Background & aims: Impaired accommodation of the proximal stomach to a meal has been reported in functional dyspepsia, but its relevance to symptoms is unclear. The aim of this study was to test the hypothesis that impaired gastric accommodation causes early satiety.
Methods: A gastric barostat was used to study postprandial fundus relaxation in 35 healthy subjects and 40 patients with functional dyspepsia. Gastric emptying, Helicobacter pylori status, sensitivity to gastric distention, and a dyspepsia symptom score were obtained from all patients. In addition, the effect of sumatriptan, a fundus-relaxing 5-hydroxytryptamine1 agonist, on gastric accommodation and on early satiety in dyspeptic patients was studied.
Results: Impaired gastric accommodation to a meal was found in 40% of the patients. In univariate analysis, this was associated with early satiety and weight loss but not with hypersensitivity to gastric distention, presence of H. pylori, or delayed gastric emptying. In a multivariate analysis, only early satiety was associated with impaired gastric accommodation. Sumatriptan restored gastric accommodation, thereby significantly improving meal-induced satiety.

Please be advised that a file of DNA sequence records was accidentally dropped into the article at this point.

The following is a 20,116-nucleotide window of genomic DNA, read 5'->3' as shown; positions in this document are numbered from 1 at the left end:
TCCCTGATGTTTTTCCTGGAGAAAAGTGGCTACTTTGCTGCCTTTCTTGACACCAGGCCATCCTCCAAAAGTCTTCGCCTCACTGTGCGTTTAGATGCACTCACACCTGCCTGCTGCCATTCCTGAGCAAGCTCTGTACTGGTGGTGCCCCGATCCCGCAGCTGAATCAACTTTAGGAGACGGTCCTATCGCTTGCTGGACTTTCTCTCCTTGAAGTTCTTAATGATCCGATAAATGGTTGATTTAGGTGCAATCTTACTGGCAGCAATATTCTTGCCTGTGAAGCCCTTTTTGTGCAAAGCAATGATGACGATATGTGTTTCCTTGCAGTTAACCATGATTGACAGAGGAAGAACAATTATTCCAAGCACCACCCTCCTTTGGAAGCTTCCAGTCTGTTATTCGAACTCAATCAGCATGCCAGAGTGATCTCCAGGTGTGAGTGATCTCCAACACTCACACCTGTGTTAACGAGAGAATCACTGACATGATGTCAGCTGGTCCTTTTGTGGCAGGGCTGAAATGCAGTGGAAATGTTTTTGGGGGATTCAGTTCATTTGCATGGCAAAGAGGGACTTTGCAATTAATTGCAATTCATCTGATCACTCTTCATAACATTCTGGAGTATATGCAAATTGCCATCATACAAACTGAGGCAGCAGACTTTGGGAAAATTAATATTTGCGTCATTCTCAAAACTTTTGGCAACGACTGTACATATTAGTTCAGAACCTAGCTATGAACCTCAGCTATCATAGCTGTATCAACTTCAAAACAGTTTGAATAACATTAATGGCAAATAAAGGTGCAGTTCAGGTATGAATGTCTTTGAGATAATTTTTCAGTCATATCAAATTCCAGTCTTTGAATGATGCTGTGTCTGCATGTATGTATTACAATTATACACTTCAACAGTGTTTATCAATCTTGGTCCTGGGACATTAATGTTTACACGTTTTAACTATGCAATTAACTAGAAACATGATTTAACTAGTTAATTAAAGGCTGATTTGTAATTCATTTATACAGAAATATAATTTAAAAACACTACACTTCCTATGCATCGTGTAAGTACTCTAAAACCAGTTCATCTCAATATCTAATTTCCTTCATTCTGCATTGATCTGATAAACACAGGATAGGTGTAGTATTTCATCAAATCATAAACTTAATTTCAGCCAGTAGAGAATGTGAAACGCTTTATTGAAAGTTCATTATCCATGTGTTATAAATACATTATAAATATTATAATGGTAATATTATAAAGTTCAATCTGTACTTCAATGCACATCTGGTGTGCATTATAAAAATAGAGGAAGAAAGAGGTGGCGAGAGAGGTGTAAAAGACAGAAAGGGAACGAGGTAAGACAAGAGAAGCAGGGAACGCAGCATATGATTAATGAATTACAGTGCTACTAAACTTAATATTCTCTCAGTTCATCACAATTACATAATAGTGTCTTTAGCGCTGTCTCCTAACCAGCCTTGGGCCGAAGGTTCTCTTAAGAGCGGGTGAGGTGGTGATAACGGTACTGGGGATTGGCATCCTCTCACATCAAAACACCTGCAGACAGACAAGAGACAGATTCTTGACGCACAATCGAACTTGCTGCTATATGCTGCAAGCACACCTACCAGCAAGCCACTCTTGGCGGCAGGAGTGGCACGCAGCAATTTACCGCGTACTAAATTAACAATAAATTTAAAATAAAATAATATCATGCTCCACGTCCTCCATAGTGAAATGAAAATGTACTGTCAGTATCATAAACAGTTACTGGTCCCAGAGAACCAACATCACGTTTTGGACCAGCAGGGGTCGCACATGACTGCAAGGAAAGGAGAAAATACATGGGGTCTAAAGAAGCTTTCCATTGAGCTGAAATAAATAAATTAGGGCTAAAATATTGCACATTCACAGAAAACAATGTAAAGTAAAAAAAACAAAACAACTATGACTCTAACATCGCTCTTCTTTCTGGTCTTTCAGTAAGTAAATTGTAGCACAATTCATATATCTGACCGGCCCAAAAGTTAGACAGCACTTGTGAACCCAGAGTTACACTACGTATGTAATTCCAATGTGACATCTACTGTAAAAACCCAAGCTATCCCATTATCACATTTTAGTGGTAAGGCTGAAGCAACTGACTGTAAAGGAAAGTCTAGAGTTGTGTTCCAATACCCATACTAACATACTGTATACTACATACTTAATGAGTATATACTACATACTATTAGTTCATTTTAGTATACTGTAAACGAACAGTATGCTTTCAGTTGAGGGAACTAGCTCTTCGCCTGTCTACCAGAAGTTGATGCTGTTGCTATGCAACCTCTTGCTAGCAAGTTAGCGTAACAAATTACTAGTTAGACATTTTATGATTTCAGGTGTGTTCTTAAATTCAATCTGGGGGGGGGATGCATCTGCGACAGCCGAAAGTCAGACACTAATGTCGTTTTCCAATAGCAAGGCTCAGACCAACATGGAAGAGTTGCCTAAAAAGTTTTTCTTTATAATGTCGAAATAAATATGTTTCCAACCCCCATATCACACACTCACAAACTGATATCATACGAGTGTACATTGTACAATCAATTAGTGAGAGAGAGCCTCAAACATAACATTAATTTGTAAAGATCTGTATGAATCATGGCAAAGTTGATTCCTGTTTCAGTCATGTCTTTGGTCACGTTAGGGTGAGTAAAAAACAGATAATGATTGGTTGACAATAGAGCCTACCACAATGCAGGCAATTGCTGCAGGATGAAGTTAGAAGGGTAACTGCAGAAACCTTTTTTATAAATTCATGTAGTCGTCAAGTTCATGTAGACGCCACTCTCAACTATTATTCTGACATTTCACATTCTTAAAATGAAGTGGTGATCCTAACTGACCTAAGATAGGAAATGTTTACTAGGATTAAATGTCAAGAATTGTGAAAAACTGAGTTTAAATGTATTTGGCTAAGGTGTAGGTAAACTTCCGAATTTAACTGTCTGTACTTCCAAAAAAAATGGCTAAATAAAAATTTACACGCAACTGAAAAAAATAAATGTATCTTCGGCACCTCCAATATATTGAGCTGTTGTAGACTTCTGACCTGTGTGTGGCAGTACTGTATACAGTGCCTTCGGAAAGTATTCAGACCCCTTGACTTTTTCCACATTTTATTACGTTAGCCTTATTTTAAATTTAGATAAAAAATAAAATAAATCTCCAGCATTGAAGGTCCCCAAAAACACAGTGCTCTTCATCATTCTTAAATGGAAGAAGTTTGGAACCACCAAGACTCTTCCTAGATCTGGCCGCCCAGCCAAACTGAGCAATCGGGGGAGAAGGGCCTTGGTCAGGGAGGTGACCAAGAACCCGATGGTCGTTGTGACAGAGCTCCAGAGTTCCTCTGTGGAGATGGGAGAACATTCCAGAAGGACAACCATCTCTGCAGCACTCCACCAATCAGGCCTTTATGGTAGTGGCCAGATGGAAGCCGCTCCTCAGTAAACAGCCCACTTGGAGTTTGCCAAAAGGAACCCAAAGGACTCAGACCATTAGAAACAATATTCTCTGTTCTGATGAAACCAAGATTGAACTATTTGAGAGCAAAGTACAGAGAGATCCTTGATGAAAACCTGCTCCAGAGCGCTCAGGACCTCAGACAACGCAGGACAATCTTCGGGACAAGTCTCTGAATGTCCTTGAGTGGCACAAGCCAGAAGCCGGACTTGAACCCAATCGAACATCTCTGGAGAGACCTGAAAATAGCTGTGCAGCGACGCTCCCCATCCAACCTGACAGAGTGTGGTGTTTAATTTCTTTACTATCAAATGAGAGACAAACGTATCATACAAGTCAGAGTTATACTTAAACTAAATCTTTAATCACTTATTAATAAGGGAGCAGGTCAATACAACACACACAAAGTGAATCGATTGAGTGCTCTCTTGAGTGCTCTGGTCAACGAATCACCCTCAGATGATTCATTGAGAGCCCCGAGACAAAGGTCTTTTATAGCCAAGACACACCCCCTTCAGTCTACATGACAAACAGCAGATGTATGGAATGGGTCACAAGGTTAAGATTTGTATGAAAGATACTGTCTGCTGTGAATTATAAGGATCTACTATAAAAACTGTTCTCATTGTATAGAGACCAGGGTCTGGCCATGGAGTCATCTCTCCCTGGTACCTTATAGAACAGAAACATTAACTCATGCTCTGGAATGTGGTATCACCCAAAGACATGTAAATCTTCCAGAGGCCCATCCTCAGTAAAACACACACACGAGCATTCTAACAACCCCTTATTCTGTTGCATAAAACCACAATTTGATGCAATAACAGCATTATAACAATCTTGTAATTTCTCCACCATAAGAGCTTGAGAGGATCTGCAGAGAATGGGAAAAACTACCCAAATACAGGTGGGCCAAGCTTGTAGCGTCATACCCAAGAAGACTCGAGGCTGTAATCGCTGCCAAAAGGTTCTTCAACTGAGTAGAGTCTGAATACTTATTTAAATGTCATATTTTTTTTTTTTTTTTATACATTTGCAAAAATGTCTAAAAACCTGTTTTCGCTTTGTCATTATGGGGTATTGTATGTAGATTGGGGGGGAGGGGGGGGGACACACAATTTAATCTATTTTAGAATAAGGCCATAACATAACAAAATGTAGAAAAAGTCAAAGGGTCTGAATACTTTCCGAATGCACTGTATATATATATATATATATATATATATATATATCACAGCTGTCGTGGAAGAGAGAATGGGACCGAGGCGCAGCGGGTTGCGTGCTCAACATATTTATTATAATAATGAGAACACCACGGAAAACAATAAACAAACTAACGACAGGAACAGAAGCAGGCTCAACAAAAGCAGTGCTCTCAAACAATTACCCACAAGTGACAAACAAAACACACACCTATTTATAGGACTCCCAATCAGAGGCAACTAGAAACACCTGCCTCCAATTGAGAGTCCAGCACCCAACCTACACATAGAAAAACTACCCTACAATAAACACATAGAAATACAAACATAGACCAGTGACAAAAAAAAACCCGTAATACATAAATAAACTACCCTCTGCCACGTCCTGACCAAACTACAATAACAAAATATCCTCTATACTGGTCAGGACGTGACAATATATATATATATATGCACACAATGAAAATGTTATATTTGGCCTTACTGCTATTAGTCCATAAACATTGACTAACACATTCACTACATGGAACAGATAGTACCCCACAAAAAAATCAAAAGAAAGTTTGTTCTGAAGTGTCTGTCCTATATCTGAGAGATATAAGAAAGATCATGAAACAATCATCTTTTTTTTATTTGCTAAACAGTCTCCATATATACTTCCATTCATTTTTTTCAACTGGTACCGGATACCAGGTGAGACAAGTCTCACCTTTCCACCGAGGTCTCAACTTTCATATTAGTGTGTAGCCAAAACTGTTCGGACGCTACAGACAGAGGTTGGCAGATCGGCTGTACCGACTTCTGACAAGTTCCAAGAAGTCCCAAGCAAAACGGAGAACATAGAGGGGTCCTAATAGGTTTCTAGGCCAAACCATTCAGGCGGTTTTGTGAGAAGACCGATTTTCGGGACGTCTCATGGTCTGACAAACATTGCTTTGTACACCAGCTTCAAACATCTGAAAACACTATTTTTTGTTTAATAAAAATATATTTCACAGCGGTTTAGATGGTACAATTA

Conclusions: Impaired relaxation of the proximal stomach to a meal is present in a high proportion of patients with functional dyspepsia. It is associated with symptoms of early satiety. Restoring gastric accommodation with a fundus-relaxing drug improves early satiety.